- We came to this town taking into account the consideration of family medical services available, the OB/L&D services are a vital part of the services we considered. During my time here, I have had 3 children all at LAMC, and labor, delivery, and postpartum care were excellent every time, I felt heard, safe, and confident in the care both I and my babies received. My second pregnancy was difficult, and the knowledge that I could run to the hospital at any time (and it was closeby) was invaluable for my peace of mind. My third pregnancy was again difficult, and the issue was compounded by the lack of consistent care at LAMC from the OBGYN staff at the time. The doctor was frequently out of town, with locum staff to fill in when he was unavailable, so emotionally the experience was much more difficult. The birth of our child was quick and complicated, however, due to the expertise of the L&D staff at LAMC she pulled through. Had we needed to drive to a different hospital further away, our story might have ended differently.
- I tend to have very short deliveries (<3 hours from the first contraction to birth for all 5 of my children). Had I needed to drive further away than Los Alamos, I may not have made it all the way to the hospital before my children were born. Additionally, being able to deliver at LAMC means that my child’s pediatrician is in the same building, and I can start building a relationship with them and they can check on my child the day after they are born to make sure there are no initial concerns. LAMC also has a great lactation consultant and lactation support, that would be lost if L&D and OBGYN services were no longer available
- I recently had an emergency postpartum hemorrhage, and, although we delivered elsewhere due to lack of consistent care at LAMC, I was rushed to LAMC. Had I needed to go further and OBGYN services had not been available at LAMC, I would not have made it through the situation. My experience with the nursing staff on the OBGYN unit and the Locum doctor who treated me was all exceptional. If LAMC could offer consistent and reliable care both on the L&D unit and with the OBGYN doctors, I would absolutely plan to have any future children at our local facility.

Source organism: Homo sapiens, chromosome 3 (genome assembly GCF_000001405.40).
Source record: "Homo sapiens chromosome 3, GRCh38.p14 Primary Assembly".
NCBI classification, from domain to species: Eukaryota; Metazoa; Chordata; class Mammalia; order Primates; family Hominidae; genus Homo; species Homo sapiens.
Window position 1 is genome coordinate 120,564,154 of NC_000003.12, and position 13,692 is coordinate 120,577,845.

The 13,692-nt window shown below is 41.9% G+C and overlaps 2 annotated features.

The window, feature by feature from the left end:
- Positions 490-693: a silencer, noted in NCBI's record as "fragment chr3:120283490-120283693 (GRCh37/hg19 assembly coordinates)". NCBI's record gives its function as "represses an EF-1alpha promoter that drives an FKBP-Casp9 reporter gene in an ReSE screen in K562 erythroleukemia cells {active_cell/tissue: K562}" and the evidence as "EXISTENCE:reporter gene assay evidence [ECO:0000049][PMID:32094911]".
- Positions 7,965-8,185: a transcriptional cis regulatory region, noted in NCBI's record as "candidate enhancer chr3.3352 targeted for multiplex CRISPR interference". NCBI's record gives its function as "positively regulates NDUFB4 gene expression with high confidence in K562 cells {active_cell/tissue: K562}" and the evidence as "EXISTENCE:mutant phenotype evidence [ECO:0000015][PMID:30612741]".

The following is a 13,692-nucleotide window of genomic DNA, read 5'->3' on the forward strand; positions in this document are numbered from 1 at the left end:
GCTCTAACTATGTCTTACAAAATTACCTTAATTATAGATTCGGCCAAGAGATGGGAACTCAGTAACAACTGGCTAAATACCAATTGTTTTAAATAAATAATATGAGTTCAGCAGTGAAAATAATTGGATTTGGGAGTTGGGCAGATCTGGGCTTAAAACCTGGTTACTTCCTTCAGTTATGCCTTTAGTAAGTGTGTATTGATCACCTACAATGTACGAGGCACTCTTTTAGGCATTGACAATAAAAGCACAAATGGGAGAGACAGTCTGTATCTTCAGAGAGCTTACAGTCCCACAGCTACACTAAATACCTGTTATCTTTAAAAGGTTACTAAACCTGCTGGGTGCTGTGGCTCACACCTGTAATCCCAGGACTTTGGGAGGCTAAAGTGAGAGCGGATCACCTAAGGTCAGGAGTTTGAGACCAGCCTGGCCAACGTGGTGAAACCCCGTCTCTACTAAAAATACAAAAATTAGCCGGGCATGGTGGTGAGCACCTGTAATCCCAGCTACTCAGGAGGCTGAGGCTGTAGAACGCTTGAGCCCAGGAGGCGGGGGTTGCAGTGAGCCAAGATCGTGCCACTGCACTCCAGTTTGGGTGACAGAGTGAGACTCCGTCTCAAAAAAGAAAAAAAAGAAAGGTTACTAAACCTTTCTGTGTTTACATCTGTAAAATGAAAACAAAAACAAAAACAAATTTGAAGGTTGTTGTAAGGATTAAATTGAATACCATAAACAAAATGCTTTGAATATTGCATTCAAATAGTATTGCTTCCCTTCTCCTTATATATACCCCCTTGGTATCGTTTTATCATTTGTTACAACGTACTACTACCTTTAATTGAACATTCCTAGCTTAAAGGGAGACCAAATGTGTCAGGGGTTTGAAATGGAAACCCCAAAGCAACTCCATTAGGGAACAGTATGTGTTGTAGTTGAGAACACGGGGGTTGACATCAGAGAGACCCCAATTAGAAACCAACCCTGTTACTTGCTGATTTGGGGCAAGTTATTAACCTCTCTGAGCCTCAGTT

- My first child was born at LAMC, and I had a very positive experience. Our second child, however, was supposed to be born at LAMC, but due to decisions by the management and staff, we had to be rushed elsewhere for their delivery. When I was pregnant with our second, I was not happy to have to be seen by three different providers and not have any sort of consistent care with an OBGYN doctor. During this time, there were no female OBGYN doctors either, something I strongly prefer as an option, and is likely turning many people away as this is a preference for many. Having the option of a male or female OBGYN would go a long way to increase the number of births at LAMC. Additionally, many have been nervous to have children at LAMC recently due to the closure of the L&D unit with no notice, and a fair number of less than positive stories from other community members about their births at LAMC. Conducting internal reviews and due diligence around operations to make sure patients are satisfied and feel in control of their care, will go a long way to increase the number of families that feel confident about having children at LAMC. Most pregnant women don’t want to travel long distances for care if they don’t have to, period.
As community members, we demand answers from LAMC (who has been silent on the issue to the community so far). We demand consistent reliable care for this essential service at LAMC and want answers and action showing commitment to our community from the LAMC and Lifepoint management.